US 5692098 A Abstract A system and method for compressing speech using an artificial neural network to calculate the recoded phase vector (Mozer code) resulting from the spectral magnitude-to-phase transformation. Raw speech is equalized to remove the spectral tilt and segmented into analysis frames. The spectral magnitudes of each frame segment are determined at a plurality of points by a Fourier Transform, normalized, and applied to a neural net magnitude-to-phase transform calculator to provide a recoded phase vector. An Inverse Discrete Fourier Transform is used to calculate the new recoded speech waveform in which the two quarters with minimum power are zeroed to produce the compressed speech output signal.
Claims(16) 1. A method of compressing speech comprising the steps of:
(a) equalizing the spectral magnitudes of a raw speech waveform; (b) segmenting the equalized raw speech into initial analysis frames; (c) detecting the pitch of the raw speech in each segment; (d) associating the detected pitch with each frame segment; (e) determining the spectral magnitudes of each frame segment by a Discrete Fourier Transform or FFT at a plurality of points; (f) normalizing the output signal from the FFT; (g) applying the normalized FFT signal to a neural net magnitude to phase transform calculator to provide a recoded phase vector. (h) calculating a new recoded speech waveform by use of an Inverse Discrete Fourier Transform and the un-normalized spectral magnitudes determined in the FFT; (i) zeroing two quarters with minimum power to produce a compressed speech output signal; and (j) selecting one of the two remaining quarters to characterize the entire frame. 2. The method of claim 1 wherein the selected quarter is the one with the greatest power.
3. The method of claim 1 where the detected pitch is an average of the pitch over plural frames.
4. The method of claim 1 where pitch is continuously detected.
5. The method of claim 1 where the equalizing is accomplished by the steps of:
(k) passing the raw speech through a 1 KHz high pass, RC filter; and (l) digitizing the high pass filtered speech. 6. The method of claim 1 where the equalizing is accomplished in a single zero digital FIR filter.
7. The method of claim 1 wherein the ratio of segment width to the pitch period of raw speech is selectively varied.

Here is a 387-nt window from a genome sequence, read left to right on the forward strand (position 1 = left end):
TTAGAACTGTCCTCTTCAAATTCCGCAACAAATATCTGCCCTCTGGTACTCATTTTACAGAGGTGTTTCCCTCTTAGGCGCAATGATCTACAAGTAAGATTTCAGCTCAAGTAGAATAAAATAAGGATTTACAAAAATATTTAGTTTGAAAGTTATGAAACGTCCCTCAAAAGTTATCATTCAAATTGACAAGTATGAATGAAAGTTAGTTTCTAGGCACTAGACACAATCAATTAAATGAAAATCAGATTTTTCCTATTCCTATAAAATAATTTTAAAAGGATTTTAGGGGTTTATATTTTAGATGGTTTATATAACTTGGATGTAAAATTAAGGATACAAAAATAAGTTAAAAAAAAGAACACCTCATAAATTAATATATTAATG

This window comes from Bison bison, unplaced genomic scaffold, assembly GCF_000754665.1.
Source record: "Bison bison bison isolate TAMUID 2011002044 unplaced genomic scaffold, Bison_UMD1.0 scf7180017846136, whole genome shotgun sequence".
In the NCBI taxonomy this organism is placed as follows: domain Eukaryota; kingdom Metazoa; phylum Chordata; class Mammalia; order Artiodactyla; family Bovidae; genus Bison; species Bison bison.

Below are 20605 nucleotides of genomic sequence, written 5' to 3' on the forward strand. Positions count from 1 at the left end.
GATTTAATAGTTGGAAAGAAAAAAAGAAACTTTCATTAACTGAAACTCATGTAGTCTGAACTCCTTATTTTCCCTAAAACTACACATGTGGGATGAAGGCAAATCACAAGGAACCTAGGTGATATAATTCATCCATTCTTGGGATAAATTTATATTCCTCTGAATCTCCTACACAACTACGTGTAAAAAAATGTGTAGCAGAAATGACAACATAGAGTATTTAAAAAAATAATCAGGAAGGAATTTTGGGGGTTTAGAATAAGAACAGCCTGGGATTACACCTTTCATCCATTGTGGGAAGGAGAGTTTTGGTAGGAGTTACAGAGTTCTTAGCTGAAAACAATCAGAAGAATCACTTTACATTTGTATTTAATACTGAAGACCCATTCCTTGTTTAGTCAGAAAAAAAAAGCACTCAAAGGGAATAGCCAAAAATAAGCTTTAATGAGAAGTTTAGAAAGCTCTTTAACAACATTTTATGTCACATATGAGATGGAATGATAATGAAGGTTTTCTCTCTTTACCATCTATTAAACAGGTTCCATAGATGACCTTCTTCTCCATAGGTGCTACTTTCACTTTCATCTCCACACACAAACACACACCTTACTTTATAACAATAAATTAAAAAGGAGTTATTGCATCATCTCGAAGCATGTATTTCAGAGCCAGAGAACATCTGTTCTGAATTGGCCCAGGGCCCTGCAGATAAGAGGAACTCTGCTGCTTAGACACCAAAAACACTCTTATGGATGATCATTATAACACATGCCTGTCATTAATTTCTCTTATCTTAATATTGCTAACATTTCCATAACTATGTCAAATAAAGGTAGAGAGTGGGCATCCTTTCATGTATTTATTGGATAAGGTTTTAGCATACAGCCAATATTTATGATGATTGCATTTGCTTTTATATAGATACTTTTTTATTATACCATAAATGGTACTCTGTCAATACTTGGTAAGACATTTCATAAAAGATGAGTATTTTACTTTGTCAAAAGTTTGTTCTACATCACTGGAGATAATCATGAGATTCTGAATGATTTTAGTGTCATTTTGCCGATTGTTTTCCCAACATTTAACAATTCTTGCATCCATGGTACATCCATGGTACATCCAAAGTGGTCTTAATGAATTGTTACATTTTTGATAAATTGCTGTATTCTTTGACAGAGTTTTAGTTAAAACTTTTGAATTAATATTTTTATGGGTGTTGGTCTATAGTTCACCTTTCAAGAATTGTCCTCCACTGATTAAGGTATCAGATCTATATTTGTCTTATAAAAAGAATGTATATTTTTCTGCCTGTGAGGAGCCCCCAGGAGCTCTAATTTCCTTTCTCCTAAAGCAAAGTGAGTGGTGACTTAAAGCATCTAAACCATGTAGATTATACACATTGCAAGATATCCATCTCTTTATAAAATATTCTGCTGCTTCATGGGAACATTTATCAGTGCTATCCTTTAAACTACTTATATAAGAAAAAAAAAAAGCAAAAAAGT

8. The method of claim 1 wherein the segments are one pitch period wide.
9. The method of claim 8 including the further step of preserving only one detected pitch period for N segments.
10. A method of compressing speech comprising the steps of:
(a) equalizing the spectral magnitudes of a raw speech waveform; (b) segmenting the equalized raw speech into initial analysis frames; (c) detecting the pitch of the raw speech in each segment; (d) associating the detected pitch with each frame segment; (e) determining the spectral magnitudes of each frame segment by a Discrete Fourier Transform or FFT at a plurality of points; (f) normalizing the output signal from the FFT; (g) applying the normalized FFT signal to a neural net magnitude to phase transform calculator to provide a recoded phase vector. (h) calculating a new recoded speech waveform by use of an Inverse Discrete Fourier Transform and the normalized spectral magnitudes with a gain constant associated with each segment; (i) zeroing two quarters with minimum power to produce a compressed speech output signal; and (j) selecting one of the two remaining quarters to characterize the entire frame. 11. A method of increasing the speed of compressing speech comprising the steps of:
(a) equalizing the spectral magnitudes of a raw speech waveform; (b) segmenting the equalized raw speech into initial analysis frames; (c) determining the spectral magnitudes of each frame segment by a Discrete Fourier Transform or FFT at a plurality points assuming a constant segment length; (d) normalizing the output signal from the FFT; (e) applying the normalized FFT signal to a neural net magnitude to phase transform calculator to provide a recoded phase vector. (f) calculating a new recoded speech waveform by use of an Inverse Discrete Fourier Transform and the un-normalized spectral magnitudes determined in the FFT; (g) zeroing two quarters with minimum power to produce a compressed speech output signal; and (h) selecting one of the two remaining quarters to characterize the entire frame. 12. A method of compressing speech comprising the steps of:
(a) filtering raw speech to equalize the spectral amplitudes to remove any spectral tilt; (b) determining the pitch of the filtered speech (assume a constant if the speech is unvoiced) (c) segmenting the filtered speech into frames having a length proportional to the detected pitch period; (d) determining the spectral magnitudes of each segment by a FFT; (e) calculating the magnitude to phase transform with a neural network to produce the recoded phase vector; (f) processing the calculated magnitude to phase vector with the spectral magnitudes of the raw speech with an Inverse Discrete Fourier Transform to provide a recoded symmetric waveform; and (g) zeroing the first and fourth quarter waveforms. 13. The method of claim 12 including the further step of recording only one of the second and third quarters to characterize the entire frame with a 4:1 compression ratio.